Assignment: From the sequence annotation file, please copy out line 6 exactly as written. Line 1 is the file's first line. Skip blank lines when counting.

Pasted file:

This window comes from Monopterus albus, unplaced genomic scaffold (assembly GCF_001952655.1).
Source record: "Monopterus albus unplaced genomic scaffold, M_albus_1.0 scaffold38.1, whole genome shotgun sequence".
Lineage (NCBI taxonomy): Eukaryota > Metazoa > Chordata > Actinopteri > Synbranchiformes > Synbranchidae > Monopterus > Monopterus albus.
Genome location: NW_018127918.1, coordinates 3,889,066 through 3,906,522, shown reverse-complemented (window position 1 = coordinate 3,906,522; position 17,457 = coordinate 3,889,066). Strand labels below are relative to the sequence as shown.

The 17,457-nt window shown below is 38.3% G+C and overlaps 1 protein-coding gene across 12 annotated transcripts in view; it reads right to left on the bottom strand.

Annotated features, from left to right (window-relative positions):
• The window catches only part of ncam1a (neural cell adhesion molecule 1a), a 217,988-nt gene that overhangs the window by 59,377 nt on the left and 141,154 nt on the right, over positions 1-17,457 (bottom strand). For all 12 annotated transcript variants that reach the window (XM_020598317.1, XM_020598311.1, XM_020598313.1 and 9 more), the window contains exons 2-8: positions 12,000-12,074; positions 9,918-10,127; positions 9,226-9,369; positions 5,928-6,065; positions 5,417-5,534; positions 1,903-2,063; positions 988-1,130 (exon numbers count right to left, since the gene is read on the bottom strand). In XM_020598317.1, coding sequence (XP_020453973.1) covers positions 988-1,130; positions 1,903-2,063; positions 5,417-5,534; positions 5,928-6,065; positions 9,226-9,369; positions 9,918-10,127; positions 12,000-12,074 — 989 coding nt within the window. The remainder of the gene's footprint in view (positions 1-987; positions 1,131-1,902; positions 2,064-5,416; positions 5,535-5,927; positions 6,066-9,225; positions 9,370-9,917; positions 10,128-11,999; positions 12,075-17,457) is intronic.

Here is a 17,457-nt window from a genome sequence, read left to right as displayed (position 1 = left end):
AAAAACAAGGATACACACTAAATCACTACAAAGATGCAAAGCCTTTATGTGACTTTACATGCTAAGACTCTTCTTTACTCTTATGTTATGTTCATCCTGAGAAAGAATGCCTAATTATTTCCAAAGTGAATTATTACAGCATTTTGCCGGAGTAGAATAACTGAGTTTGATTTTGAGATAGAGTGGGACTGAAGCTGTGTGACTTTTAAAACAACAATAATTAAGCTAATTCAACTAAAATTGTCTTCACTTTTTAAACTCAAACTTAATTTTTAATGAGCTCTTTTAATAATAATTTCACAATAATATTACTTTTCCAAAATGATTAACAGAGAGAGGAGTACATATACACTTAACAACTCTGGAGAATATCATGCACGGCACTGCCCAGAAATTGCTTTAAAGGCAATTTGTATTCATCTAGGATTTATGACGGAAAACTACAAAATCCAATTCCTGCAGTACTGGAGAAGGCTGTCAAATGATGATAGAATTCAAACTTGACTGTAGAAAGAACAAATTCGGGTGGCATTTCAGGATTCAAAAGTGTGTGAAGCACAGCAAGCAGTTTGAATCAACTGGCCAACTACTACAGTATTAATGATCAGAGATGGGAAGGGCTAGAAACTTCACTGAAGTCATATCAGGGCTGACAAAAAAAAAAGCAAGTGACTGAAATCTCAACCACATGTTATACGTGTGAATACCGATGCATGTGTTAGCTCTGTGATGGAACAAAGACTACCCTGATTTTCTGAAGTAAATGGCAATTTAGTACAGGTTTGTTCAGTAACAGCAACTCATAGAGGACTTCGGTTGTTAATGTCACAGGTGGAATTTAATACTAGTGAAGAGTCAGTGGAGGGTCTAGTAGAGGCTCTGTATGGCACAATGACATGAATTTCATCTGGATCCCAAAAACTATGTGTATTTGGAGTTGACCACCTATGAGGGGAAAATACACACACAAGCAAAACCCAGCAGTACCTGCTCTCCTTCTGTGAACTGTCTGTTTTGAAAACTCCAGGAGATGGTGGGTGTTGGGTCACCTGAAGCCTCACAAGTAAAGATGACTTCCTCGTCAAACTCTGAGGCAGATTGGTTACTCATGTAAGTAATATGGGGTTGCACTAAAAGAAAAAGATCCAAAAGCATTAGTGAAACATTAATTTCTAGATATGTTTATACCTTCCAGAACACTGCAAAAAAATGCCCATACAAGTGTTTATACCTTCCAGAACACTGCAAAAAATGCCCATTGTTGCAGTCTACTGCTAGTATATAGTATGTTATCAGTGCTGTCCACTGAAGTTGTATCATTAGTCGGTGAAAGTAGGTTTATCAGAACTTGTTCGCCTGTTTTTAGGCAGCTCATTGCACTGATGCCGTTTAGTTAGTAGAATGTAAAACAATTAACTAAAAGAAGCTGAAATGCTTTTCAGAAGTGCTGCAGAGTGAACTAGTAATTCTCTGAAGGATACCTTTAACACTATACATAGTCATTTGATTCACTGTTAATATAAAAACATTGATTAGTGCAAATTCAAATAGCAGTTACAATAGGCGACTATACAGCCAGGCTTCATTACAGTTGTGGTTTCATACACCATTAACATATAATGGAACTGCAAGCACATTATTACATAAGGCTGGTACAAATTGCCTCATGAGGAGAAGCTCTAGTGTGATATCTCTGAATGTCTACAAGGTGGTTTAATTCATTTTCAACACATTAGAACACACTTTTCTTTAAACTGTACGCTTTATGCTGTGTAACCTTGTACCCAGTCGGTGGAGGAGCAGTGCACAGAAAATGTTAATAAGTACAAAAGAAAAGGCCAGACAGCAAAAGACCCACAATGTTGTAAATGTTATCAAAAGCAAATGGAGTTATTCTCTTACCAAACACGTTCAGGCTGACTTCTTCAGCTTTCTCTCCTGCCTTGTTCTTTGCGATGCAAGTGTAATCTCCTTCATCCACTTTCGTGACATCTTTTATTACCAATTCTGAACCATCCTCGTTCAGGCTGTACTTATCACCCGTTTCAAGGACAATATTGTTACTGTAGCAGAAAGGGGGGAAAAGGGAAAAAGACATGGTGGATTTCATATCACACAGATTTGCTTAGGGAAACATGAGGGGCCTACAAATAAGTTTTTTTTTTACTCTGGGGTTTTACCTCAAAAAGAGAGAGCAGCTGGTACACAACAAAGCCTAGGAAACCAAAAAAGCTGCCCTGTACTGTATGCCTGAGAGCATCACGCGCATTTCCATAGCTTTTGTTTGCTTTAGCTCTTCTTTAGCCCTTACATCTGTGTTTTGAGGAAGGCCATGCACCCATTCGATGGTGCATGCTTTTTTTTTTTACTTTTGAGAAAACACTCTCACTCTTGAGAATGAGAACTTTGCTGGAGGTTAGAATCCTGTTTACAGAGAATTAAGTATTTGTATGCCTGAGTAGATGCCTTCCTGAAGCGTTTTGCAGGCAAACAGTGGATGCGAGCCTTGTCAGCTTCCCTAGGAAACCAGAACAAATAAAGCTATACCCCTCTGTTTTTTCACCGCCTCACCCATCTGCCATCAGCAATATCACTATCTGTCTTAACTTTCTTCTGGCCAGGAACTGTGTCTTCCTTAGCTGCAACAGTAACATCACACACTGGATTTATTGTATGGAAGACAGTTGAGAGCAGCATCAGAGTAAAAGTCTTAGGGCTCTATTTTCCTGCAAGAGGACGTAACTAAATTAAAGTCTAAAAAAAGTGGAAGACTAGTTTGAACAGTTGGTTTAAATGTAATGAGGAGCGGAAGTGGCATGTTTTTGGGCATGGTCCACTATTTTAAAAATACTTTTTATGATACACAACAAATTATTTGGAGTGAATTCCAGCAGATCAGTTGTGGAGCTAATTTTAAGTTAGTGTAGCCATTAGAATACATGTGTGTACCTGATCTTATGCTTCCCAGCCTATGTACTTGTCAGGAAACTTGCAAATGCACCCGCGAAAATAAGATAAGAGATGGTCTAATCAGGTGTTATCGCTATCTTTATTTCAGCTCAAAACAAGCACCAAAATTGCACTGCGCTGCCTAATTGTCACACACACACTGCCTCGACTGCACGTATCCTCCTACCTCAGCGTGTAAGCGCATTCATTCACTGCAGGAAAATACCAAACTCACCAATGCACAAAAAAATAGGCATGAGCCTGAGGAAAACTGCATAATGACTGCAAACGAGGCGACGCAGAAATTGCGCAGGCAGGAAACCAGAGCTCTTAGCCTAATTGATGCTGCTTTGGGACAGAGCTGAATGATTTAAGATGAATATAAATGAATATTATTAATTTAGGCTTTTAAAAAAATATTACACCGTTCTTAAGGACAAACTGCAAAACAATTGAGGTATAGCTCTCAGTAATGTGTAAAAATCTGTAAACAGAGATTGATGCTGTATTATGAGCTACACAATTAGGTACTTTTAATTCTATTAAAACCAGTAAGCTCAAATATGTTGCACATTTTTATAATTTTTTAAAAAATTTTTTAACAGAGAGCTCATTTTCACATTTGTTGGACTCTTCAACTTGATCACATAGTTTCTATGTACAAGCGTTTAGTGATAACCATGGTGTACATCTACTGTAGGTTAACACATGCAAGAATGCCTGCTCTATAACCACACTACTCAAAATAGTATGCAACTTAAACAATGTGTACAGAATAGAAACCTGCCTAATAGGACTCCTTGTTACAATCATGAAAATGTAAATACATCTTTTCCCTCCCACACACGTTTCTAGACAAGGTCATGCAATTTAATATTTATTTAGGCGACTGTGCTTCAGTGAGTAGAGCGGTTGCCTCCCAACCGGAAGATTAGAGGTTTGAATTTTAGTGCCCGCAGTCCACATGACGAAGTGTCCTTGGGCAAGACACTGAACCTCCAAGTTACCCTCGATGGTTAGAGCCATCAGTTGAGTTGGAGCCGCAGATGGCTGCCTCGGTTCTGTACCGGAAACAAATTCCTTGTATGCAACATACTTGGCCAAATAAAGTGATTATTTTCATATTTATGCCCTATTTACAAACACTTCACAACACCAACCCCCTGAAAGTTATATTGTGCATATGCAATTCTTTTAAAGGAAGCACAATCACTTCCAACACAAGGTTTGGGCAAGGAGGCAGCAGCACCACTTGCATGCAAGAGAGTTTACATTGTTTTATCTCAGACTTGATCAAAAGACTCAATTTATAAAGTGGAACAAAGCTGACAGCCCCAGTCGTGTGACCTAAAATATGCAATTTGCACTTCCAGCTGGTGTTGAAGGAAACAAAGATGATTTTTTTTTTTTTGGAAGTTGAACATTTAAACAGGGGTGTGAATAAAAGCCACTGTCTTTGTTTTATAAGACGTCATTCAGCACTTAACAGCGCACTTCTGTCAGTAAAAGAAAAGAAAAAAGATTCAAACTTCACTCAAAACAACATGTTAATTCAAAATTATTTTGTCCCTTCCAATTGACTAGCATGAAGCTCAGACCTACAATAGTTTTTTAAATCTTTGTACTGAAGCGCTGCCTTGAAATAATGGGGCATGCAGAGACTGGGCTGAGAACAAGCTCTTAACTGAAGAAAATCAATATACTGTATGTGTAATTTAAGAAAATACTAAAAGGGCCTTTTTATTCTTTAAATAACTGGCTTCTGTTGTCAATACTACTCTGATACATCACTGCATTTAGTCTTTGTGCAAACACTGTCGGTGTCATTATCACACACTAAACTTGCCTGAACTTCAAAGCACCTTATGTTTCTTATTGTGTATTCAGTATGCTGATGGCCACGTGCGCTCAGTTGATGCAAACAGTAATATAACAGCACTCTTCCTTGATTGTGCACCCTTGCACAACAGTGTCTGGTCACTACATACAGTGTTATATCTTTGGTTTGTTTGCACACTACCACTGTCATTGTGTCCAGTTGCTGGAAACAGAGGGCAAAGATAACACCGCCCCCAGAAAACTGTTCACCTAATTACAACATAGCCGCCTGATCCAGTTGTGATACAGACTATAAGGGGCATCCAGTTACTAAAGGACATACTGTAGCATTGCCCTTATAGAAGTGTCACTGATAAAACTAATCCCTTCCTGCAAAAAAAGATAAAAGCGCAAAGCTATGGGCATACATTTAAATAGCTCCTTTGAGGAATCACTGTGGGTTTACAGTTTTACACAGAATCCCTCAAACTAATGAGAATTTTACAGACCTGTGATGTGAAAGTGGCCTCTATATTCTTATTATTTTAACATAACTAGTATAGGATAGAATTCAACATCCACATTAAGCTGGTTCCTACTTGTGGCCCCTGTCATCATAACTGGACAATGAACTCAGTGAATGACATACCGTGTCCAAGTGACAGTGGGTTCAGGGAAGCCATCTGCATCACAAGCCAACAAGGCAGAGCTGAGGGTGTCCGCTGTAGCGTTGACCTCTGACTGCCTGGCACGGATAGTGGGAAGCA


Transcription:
Annotated features, from left to right (window-relative positions):